Let me give credit where credit is to--that first night I held my own against Karina. With me winning so much the table had adopted a tactic called "ABG"--anyone but Gene. So I had to contend with players who didn't want to give me chips, while at the same time putting me to the test as often as possible. I of course made the correct adjustments to my game and continued crushing. I even played the Hammer brilliantly, once making a full-house that, unfortunately, Rick somehow escaped.
The second time came against Karina. With several people in an unraised pot I decided not to get frisky with the Hammer in the big blind. The flop came 7-5-2 and I checked, though cocking my wrist for the check-raise. Karina threw out a little bet, and when it came around to me I threw out a little raise.
Here's where the BLATANT CHEATING took place. Karina showed her cards to her dad and asked for advice! I mean, you don't see Todd Brunson running over to Doyle saying, "Daddy daddy, what should I do??". But that's what Karina did! Now, let's be fair here, asking Gary for advice didn't exactly set my knees to trembling. He said, "Do you think you have the best hand here?", and Karina looked at me, looked at my stack, and said, "I want his chips!" Then, with Daddy's help, she raised me.
"You want my chips, little girl?" I sneered as I pushed in my stack. "Then come and get them!" I know that's not too cool, trying to intimidate a curly-haired little girl not even in junior-high school. But you weren't THERE! You didn't see the mocking look in her eye, the CONTEMPT she had for my skills!
After a quick father-daughter conference, she called, and turned over her pocket eights. I turned over my cards and said, "Where I come from we call this hand the Hammer!" In your FACE little girl, in your FACE!! Of course, I now had to sweat the board pairing and counterfeiting my deuces, but this time, THIS time, the Poker Gods let me slide. I won the hand, and sent Karina to the rail. I think I took third that game, but I don't remember who won. Tara, maybe? That seems most likely.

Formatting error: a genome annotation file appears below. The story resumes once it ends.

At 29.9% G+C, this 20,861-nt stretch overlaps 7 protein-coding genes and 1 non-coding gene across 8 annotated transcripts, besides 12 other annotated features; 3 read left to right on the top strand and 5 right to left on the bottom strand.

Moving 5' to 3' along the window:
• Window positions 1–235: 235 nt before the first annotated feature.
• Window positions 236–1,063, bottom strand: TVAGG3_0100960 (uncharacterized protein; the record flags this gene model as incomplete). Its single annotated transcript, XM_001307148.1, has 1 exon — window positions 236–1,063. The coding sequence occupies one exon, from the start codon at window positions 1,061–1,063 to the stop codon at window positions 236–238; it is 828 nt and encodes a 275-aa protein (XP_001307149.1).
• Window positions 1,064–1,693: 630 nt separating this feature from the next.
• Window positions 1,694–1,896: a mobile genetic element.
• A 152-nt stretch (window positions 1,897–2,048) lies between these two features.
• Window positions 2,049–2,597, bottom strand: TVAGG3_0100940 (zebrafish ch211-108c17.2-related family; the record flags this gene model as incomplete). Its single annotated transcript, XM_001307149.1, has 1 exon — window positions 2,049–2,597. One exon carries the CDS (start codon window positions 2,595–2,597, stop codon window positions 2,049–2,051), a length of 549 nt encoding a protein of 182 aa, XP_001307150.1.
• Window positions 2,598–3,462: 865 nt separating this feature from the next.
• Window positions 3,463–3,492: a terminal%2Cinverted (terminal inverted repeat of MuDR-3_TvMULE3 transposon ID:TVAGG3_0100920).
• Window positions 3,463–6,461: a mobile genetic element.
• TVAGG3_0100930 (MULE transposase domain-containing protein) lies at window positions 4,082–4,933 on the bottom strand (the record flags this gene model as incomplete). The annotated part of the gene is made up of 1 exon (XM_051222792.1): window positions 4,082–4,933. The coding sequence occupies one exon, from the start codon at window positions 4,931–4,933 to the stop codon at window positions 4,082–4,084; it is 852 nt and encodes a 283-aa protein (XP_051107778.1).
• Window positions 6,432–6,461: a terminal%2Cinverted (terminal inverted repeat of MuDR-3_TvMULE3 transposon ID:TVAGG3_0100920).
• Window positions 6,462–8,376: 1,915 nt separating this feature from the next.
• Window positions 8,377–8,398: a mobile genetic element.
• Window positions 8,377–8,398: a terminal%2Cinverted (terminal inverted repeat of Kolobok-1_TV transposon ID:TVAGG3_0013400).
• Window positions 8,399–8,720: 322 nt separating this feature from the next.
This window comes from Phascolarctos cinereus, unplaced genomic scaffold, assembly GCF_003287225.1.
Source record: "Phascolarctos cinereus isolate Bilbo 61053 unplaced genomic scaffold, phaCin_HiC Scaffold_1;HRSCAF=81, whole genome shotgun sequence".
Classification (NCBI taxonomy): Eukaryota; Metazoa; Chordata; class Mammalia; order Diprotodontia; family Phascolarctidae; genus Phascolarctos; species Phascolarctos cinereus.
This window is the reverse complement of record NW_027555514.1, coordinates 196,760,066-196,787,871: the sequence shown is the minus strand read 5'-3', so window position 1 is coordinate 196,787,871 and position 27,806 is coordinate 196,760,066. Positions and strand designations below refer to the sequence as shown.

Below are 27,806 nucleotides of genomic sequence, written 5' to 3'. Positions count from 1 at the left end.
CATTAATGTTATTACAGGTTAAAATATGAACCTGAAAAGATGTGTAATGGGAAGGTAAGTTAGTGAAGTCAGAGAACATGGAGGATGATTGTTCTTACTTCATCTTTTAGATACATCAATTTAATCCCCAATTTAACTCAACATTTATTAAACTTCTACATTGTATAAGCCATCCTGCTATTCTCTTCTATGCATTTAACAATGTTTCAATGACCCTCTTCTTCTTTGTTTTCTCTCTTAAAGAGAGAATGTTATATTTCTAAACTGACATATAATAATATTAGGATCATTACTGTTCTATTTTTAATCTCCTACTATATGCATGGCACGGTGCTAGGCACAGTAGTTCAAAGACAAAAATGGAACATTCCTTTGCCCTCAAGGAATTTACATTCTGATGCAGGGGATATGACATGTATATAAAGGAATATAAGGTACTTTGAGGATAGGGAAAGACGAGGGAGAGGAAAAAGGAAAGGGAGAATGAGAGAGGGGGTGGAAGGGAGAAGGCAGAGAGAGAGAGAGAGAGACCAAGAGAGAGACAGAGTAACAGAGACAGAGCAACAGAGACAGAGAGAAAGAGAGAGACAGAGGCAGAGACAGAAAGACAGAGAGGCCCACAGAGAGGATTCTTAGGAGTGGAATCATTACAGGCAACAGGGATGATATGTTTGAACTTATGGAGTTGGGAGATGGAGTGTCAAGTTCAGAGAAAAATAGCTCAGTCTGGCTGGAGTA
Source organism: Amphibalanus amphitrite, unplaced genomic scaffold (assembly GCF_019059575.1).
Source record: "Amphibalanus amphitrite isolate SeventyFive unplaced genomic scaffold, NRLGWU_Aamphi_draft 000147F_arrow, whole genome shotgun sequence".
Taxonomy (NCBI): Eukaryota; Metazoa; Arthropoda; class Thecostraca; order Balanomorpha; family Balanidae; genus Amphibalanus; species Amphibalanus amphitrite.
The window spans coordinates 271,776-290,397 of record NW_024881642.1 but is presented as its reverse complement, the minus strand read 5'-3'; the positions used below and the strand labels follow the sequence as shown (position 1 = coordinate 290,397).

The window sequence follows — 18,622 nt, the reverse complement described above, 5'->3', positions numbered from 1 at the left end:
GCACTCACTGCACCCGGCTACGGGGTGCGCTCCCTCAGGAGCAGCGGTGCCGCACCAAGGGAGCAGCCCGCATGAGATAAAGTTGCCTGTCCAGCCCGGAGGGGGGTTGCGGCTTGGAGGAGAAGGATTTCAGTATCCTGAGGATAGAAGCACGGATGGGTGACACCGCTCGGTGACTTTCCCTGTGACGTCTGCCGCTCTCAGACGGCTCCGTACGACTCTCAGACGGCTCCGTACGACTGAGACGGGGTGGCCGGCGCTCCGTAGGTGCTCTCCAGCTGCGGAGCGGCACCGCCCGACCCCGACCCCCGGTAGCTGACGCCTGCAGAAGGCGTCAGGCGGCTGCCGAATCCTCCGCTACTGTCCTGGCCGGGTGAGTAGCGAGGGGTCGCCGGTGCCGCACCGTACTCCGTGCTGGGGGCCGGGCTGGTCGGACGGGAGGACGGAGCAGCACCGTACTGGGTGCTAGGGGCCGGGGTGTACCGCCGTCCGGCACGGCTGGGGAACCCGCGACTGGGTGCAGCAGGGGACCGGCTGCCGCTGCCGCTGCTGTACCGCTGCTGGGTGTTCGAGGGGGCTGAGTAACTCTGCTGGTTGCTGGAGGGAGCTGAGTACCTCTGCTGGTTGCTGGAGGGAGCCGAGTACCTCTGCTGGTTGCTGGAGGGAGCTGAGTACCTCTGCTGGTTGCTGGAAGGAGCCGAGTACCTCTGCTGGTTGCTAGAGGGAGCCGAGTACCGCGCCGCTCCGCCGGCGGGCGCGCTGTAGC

The next day we boated, we lounged, we ate. God, did we eat up there. Fajitas, chili, pasta, burgers and dogs and cookies and beer, beer, beer. I did something smart I'll keep doing from now on--once I woke up I took a long walk. It's quiet up there, little blacktop road, trees forming a canopy over your head, very nice. A couple of dogs came up to get a pat on the head, a few fellow-travelers bid me good morning. Very nice.
And then back to the house, where the knives were already out and waiting to be jammed into my back.
If I had good luck the first two days at the table, this night I could get no traction. I bubbled once, twice. Scott, SCOTT, won a game. It just wasn't happening for me.
And then, finally, I was dealt a hand. Two kings.
I raised. It was folded around to Karina, who picked up a black $100 chip and announced she was gonna raise. But she only raised me a green $25 chip. Now, while this is TOTALLY ILLEGAL and WRONG and therefore the rest of the hand SHOULD HAVE BEEN DISQUALIFIED, we let it slide. After all, she's just an 11-year-old girl, right? She's just a kid, she just doesn't know better yet.
So I raised her back, this time by two black $100 chips. She shows me this pixieish smile and sees my two licorice chips and raises me...again by a single greeny. Inside my head I hear Dr. Evil bellow "OK, THIS IS RI-GOD-DAM-DICULOUS" and I say, "Let's cut to the chase" and push in my entire stack.